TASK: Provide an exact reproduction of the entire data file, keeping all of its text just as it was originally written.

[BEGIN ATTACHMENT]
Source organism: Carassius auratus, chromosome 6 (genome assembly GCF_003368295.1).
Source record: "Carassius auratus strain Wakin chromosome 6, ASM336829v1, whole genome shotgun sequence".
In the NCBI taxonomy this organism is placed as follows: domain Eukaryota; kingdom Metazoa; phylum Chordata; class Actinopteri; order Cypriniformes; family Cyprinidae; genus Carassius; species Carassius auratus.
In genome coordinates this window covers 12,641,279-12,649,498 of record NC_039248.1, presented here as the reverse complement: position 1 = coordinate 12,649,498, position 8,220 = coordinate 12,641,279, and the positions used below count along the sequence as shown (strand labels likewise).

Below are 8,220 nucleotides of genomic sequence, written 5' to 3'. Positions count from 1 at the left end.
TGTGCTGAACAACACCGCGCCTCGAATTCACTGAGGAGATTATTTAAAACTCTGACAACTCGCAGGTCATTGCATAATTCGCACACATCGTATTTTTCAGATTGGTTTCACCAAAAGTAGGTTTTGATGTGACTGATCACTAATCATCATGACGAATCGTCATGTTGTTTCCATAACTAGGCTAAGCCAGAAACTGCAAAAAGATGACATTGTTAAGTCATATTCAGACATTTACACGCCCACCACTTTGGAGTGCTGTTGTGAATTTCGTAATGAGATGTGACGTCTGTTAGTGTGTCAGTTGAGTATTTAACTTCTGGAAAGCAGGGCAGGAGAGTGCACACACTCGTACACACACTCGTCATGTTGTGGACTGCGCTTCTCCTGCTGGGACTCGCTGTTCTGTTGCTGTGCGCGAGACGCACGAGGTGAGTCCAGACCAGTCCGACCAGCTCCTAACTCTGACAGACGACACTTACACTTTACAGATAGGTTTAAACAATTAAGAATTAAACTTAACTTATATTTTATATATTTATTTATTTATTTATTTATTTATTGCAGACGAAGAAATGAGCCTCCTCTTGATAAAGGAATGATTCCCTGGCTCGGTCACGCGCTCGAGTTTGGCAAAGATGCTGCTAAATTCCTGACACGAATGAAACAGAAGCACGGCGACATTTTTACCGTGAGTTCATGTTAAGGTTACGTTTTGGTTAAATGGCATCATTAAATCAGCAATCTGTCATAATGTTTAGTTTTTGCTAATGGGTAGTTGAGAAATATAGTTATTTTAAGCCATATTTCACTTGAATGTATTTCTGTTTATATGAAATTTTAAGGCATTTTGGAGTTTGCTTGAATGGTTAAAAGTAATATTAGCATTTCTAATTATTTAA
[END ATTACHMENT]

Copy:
Source organism: Carassius auratus, chromosome 6 (genome assembly GCF_003368295.1).
Source record: "Carassius auratus strain Wakin chromosome 6, ASM336829v1, whole genome shotgun sequence".
In the NCBI taxonomy this organism is placed as follows: domain Eukaryota; kingdom Metazoa; phylum Chordata; class Actinopteri; order Cypriniformes; family Cyprinidae; genus Carassius; species Carassius auratus.
In genome coordinates this window covers 12,641,279-12,649,498 of record NC_039248.1, presented here as the reverse complement: position 1 = coordinate 12,649,498, position 8,220 = coordinate 12,641,279, and the positions used below count along the sequence as shown (strand labels likewise).

Below are 8,220 nucleotides of genomic sequence, written 5' to 3'. Positions count from 1 at the left end.
TGTGCTGAACAACACCGCGCCTCGAATTCACTGAGGAGATTATTTAAAACTCTGACAACTCGCAGGTCATTGCATAATTCGCACACATCGTATTTTTCAGATTGGTTTCACCAAAAGTAGGTTTTGATGTGACTGATCACTAATCATCATGACGAATCGTCATGTTGTTTCCATAACTAGGCTAAGCCAGAAACTGCAAAAAGATGACATTGTTAAGTCATATTCAGACATTTACACGCCCACCACTTTGGAGTGCTGTTGTGAATTTCGTAATGAGATGTGACGTCTGTTAGTGTGTCAGTTGAGTATTTAACTTCTGGAAAGCAGGGCAGGAGAGTGCACACACTCGTACACACACTCGTCATGTTGTGGACTGCGCTTCTCCTGCTGGGACTCGCTGTTCTGTTGCTGTGCGCGAGACGCACGAGGTGAGTCCAGACCAGTCCGACCAGCTCCTAACTCTGACAGACGACACTTACACTTTACAGATAGGTTTAAACAATTAAGAATTAAACTTAACTTATATTTTATATATTTATTTATTTATTTATTTATTTATTGCAGACGAAGAAATGAGCCTCCTCTTGATAAAGGAATGATTCCCTGGCTCGGTCACGCGCTCGAGTTTGGCAAAGATGCTGCTAAATTCCTGACACGAATGAAACAGAAGCACGGCGACATTTTTACCGTGAGTTCATGTTAAGGTTACGTTTTGGTTAAATGGCATCATTAAATCAGCAATCTGTCATAATGTTTAGTTTTTGCTAATGGGTAGTTGAGAAATATAGTTATTTTAAGCCATATTTCACTTGAATGTATTTCTGTTTATATGAAATTTTAAGGCATTTTGGAGTTTGCTTGAATGGTTAAAAGTAATATTAGCATTTCTAATTATTTAA